Making a character in a book seem realistic and interesting is no easy task. It’s not down to just your skills as a writer, though. You actually have to know a bit about who you’re writing about. In other words—do your research. Unfortunately, there are some male writers out there who seem to have major problems writing female characters and seem shy about asking their female friends for advice.
That’s where the ‘Men Write Women’ Twitter page comes in. It documents the scariest and most cringe-worthy examples of men writing about women without having any idea about them or their anatomy. Scroll down and read for yourselves, dear Pandas, because some of these examples have to be seen to be believed—that’s how unreal they are. Remember to upvote the best of the worst.
The project was started back in 2019 when Meghan Vondriska launched her version of the ‘Men Writing Women’ Reddit community. Now, the ‘Men Write Women’ Twitter page has 63k followers and there are 666 fans who follow their Instagram page. Very spooky and perfect for Halloween. “Women just want to be written as human. That’s it. There isn’t some wild scientific equation to writing women, and it isn’t difficult. Write them as human, with complex feelings, not as body parts that happen to be put together into a feminine form,” Vondriska told Bored Panda.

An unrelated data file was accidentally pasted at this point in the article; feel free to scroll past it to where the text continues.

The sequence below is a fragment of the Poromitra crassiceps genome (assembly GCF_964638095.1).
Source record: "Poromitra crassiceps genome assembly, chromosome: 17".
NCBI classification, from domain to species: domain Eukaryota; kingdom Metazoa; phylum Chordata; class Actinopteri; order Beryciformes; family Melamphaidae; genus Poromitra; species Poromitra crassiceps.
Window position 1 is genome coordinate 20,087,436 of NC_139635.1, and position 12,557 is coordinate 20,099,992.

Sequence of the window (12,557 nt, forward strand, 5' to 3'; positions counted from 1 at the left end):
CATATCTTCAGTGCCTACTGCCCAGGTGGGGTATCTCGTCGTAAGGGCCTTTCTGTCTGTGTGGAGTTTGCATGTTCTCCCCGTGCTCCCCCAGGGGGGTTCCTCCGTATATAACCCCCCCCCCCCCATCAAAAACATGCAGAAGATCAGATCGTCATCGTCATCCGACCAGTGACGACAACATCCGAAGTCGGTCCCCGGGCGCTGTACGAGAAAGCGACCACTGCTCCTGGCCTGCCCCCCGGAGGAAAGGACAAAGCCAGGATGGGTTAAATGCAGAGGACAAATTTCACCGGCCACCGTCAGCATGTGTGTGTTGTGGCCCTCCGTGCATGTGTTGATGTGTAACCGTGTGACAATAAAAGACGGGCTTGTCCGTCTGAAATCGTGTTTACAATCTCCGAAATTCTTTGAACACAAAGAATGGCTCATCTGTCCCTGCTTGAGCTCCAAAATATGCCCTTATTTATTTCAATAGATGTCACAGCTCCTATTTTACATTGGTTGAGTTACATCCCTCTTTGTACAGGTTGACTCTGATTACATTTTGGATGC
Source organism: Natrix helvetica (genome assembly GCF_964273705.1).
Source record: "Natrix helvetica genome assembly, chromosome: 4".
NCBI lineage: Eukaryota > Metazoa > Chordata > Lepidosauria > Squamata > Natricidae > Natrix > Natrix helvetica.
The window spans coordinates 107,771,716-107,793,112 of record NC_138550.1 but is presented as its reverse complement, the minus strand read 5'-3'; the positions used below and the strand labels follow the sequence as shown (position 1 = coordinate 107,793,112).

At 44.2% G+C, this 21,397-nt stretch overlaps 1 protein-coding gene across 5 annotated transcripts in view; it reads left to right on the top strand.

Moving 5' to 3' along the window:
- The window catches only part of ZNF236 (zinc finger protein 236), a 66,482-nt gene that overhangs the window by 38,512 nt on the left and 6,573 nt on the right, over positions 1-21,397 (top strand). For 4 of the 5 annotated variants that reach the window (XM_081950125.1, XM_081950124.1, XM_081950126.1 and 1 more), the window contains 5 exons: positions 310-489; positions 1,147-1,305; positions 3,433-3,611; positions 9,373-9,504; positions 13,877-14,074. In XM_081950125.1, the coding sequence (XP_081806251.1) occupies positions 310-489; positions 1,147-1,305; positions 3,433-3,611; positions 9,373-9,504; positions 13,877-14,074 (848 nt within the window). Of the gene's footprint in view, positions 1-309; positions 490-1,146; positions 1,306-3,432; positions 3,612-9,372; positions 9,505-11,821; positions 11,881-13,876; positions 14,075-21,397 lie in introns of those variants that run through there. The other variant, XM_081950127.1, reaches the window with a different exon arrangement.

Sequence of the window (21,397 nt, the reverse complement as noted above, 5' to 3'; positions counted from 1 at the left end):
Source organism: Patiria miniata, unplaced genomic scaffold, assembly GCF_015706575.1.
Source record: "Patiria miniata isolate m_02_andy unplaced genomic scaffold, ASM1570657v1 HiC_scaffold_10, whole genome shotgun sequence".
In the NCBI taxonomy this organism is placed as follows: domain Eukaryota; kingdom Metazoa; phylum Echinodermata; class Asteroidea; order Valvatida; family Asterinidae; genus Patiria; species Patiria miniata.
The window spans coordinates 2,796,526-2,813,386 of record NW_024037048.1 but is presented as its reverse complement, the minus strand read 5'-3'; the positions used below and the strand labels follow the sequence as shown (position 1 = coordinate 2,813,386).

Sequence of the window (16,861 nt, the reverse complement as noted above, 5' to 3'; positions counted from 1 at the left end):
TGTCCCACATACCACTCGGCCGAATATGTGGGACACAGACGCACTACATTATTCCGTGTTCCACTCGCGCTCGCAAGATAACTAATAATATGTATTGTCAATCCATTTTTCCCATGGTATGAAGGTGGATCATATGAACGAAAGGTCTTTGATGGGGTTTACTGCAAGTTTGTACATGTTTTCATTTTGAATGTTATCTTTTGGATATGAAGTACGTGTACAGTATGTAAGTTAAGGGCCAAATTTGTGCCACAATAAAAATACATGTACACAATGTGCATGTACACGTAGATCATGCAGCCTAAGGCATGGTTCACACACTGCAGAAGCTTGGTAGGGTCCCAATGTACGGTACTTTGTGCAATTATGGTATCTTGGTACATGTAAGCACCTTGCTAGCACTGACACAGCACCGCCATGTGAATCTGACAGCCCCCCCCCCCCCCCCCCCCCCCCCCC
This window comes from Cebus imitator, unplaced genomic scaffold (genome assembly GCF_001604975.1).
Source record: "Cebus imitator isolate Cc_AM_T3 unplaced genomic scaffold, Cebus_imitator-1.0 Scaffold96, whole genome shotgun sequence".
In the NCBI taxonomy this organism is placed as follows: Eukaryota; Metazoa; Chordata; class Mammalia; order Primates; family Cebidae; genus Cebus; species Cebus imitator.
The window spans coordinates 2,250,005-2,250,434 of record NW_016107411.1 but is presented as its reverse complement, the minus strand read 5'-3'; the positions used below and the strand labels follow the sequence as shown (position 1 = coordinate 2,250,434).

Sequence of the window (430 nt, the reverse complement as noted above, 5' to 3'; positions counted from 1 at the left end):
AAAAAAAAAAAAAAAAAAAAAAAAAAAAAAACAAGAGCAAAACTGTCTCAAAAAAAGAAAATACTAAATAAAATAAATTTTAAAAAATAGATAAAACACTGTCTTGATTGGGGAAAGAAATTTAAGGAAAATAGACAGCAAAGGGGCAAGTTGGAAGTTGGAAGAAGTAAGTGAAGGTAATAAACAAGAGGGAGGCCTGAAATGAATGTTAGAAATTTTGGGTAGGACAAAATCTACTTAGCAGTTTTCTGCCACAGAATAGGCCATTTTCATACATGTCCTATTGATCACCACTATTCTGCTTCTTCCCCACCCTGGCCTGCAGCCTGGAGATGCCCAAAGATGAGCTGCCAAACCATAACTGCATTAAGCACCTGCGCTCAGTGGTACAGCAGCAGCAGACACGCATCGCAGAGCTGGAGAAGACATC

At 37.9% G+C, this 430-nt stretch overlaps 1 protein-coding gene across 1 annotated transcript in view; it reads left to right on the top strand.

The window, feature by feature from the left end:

“I’m an avid reader, but the straw that broke the camel’s back was a novel my boyfriend lent me, where the female character was described by her breasts and the male character was described by his personality. Working in advertising, I tend to be Very Online, and so taking my anger to Twitter seemed like a natural parallel. I was familiar with the Men Writing Women subreddit, but created a Twitter account in order to craft a consistent narrative and to build a community that wasn’t hidden behind anonymity,” Vondriska revealed what inspired her to create ‘Men Write Women.’
Vondriska, from Wisconsin, devours 3 to 5 books each week. (Meanwhile, our piles of started-but-unfinished books keep on growing.)
According to the founder of the ‘Men Write Women’ Twitter page, a lot of male writers who tend to be thought of as the “founders of the literary canon” are continuous offenders. “John Updike, for instance. But the greatest repeat offender is definitely Stephen King. His portrayal of his female characters is honestly offensive,” Vondriska said.
However, it isn’t all doom and gloom in the literary world. There are male writers who can write women well, too. “Terry Pratchett is wonderful, and I’ve yet to see a submission from Michael Crichton,” Vondriska shared that she, like many of us, is a Pratchett fan.
Vondriska also pointed out that, in her opinion, the best writers are well-read. So she encouraged all of us to read more and (most importantly) read more widely.
“Pay attention to what you’re reading, and who you’re reading. You have to make sure your bookshelf isn’t made up of just men. Add in some spice—some female authors, some nonbinary authors, authors of color. And lastly, just because you were assigned a book in high school, doesn’t mean its good!”